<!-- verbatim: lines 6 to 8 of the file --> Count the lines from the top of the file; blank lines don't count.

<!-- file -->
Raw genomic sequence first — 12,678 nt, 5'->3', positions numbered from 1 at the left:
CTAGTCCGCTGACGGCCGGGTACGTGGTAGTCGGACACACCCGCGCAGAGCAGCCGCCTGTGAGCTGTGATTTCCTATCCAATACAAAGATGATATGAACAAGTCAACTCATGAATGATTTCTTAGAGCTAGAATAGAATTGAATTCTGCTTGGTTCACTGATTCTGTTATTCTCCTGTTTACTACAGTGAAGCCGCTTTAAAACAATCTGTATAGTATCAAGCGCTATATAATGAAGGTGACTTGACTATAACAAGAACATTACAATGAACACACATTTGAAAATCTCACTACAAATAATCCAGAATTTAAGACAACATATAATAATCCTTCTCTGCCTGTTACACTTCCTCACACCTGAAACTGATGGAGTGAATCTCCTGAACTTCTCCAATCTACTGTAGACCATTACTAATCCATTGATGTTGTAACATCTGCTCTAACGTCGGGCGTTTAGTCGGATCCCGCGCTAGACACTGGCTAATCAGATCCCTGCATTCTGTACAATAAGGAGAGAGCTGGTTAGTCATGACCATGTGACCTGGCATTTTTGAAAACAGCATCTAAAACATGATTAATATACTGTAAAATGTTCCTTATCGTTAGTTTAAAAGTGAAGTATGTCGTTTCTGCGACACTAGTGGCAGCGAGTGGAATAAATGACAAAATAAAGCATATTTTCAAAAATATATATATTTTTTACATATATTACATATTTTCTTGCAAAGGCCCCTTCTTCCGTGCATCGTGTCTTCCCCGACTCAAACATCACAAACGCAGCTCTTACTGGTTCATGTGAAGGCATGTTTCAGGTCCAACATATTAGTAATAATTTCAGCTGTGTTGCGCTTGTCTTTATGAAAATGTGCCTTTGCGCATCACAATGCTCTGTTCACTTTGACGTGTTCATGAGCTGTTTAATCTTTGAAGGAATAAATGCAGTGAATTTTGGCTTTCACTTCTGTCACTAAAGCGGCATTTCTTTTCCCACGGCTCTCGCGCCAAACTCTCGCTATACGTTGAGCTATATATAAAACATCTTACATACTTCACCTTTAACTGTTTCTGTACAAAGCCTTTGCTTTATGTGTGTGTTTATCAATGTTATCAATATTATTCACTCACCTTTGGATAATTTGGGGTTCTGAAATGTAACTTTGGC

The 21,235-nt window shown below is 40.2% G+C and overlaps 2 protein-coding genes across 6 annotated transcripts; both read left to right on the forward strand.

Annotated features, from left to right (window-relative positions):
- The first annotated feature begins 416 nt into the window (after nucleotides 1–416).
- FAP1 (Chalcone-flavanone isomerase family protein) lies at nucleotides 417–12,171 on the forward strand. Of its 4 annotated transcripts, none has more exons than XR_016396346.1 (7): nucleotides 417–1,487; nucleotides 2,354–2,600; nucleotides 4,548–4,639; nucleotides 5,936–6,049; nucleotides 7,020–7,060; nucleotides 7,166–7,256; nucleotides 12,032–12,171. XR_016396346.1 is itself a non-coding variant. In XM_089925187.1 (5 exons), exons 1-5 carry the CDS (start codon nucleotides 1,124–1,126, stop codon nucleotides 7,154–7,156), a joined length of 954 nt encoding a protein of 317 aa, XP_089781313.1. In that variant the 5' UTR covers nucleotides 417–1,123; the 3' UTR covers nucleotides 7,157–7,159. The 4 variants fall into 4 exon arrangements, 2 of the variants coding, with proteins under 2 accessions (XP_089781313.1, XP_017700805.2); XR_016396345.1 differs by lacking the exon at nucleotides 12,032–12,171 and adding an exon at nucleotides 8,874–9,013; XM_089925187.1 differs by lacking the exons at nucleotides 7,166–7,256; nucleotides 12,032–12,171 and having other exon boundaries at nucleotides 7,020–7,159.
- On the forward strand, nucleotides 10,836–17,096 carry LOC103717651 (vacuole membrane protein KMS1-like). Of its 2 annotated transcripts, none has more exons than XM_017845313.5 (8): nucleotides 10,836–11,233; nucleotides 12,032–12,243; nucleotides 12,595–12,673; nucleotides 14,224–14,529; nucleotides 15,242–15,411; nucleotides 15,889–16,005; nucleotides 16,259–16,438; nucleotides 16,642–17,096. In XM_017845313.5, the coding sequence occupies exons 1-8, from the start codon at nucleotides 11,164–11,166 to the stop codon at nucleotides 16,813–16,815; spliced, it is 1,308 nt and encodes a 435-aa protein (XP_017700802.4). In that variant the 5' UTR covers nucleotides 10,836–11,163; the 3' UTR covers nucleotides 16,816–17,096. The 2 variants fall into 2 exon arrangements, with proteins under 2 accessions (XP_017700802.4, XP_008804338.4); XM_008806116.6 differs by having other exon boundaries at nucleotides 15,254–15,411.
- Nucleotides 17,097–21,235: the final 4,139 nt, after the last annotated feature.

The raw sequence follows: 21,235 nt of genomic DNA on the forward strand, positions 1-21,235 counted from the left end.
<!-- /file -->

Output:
- FAP1 (Chalcone-flavanone isomerase family protein) lies at nucleotides 417–12,171 on the forward strand. Of its 4 annotated transcripts, none has more exons than XR_016396346.1 (7): nucleotides 417–1,487; nucleotides 2,354–2,600; nucleotides 4,548–4,639; nucleotides 5,936–6,049; nucleotides 7,020–7,060; nucleotides 7,166–7,256; nucleotides 12,032–12,171. XR_016396346.1 is itself a non-coding variant. In XM_089925187.1 (5 exons), exons 1-5 carry the CDS (start codon nucleotides 1,124–1,126, stop codon nucleotides 7,154–7,156), a joined length of 954 nt encoding a protein of 317 aa, XP_089781313.1. In that variant the 5' UTR covers nucleotides 417–1,123; the 3' UTR covers nucleotides 7,157–7,159. The 4 variants fall into 4 exon arrangements, 2 of the variants coding, with proteins under 2 accessions (XP_089781313.1, XP_017700805.2); XR_016396345.1 differs by lacking the exon at nucleotides 12,032–12,171 and adding an exon at nucleotides 8,874–9,013; XM_089925187.1 differs by lacking the exons at nucleotides 7,166–7,256; nucleotides 12,032–12,171 and having other exon boundaries at nucleotides 7,020–7,159.
- On the forward strand, nucleotides 10,836–17,096 carry LOC103717651 (vacuole membrane protein KMS1-like). Of its 2 annotated transcripts, none has more exons than XM_017845313.5 (8): nucleotides 10,836–11,233; nucleotides 12,032–12,243; nucleotides 12,595–12,673; nucleotides 14,224–14,529; nucleotides 15,242–15,411; nucleotides 15,889–16,005; nucleotides 16,259–16,438; nucleotides 16,642–17,096. In XM_017845313.5, the coding sequence occupies exons 1-8, from the start codon at nucleotides 11,164–11,166 to the stop codon at nucleotides 16,813–16,815; spliced, it is 1,308 nt and encodes a 435-aa protein (XP_017700802.4). In that variant the 5' UTR covers nucleotides 10,836–11,163; the 3' UTR covers nucleotides 16,816–17,096. The 2 variants fall into 2 exon arrangements, with proteins under 2 accessions (XP_017700802.4, XP_008804338.4); XM_008806116.6 differs by having other exon boundaries at nucleotides 15,254–15,411.
- Nucleotides 17,097–21,235: the final 4,139 nt, after the last annotated feature.